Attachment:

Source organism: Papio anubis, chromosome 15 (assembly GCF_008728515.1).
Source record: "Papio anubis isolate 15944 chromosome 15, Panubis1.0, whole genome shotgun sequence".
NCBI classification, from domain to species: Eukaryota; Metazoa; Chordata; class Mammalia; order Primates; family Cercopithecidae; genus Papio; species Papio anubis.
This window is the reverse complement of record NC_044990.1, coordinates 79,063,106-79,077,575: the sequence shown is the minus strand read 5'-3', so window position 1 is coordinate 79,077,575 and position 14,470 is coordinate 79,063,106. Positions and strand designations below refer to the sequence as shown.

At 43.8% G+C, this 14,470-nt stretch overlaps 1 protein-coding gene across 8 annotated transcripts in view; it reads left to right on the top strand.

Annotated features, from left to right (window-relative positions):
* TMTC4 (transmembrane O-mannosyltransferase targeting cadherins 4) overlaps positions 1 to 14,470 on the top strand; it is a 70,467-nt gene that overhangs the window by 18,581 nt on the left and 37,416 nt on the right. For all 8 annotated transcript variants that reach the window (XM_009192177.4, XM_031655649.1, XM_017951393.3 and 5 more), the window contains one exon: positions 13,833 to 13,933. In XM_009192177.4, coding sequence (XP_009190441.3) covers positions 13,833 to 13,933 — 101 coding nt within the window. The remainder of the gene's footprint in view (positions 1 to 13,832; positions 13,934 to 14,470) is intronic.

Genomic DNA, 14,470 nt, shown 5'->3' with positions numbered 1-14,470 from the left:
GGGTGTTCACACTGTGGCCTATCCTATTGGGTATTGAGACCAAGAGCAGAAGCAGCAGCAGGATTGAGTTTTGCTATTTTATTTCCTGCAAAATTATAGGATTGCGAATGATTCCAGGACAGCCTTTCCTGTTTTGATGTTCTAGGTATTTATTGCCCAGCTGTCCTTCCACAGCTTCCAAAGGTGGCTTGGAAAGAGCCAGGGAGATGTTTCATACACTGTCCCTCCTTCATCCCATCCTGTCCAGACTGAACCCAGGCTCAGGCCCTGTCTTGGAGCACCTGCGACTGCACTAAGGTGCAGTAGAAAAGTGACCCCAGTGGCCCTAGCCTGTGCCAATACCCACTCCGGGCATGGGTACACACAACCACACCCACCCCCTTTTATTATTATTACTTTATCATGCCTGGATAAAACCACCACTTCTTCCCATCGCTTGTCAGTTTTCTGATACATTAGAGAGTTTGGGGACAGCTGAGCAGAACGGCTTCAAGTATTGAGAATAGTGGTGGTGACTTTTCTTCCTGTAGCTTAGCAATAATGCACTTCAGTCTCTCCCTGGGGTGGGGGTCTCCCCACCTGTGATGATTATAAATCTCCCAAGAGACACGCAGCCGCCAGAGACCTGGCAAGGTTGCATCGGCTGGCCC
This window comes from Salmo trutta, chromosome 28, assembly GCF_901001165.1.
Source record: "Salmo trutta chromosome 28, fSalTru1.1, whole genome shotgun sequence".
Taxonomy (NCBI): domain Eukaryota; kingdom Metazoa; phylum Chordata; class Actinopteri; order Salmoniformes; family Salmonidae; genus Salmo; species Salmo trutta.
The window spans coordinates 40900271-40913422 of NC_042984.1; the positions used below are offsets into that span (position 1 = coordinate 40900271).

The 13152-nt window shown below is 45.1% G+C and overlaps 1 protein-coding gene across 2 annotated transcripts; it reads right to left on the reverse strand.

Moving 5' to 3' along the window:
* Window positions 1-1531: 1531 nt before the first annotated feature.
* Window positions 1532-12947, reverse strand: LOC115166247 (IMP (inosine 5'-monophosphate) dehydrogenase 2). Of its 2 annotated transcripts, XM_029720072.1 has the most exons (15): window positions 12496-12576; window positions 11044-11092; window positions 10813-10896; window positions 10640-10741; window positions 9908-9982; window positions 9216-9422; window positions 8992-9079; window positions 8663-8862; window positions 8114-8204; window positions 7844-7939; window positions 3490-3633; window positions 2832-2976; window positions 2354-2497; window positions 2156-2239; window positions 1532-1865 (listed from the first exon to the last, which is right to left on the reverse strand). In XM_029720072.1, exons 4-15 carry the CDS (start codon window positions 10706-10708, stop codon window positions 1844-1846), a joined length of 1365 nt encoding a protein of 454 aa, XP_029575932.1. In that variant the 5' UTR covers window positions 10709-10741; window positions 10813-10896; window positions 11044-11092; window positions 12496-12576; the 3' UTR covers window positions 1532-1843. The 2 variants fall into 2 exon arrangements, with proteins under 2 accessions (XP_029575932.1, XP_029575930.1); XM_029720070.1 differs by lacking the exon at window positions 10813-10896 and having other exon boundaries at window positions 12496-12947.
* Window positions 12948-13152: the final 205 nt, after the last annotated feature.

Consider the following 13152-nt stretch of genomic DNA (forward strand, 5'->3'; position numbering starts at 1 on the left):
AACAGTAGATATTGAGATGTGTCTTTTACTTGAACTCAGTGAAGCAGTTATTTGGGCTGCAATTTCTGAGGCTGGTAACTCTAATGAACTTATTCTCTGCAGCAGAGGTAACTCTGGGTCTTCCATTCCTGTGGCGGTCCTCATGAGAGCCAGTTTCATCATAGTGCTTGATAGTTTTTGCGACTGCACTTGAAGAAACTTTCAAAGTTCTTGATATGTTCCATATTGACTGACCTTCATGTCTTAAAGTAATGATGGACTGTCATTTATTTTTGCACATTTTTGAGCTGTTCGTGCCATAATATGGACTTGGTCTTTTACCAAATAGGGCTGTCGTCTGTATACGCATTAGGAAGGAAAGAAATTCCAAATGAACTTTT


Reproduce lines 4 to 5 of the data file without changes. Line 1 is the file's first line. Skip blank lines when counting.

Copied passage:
This window is the reverse complement of record NC_044990.1, coordinates 79,063,106-79,077,575: the sequence shown is the minus strand read 5'-3', so window position 1 is coordinate 79,077,575 and position 14,470 is coordinate 79,063,106. Positions and strand designations below refer to the sequence as shown.

At 43.8% G+C, this 14,470-nt stretch overlaps 1 protein-coding gene across 8 annotated transcripts in view; it reads left to right on the top strand.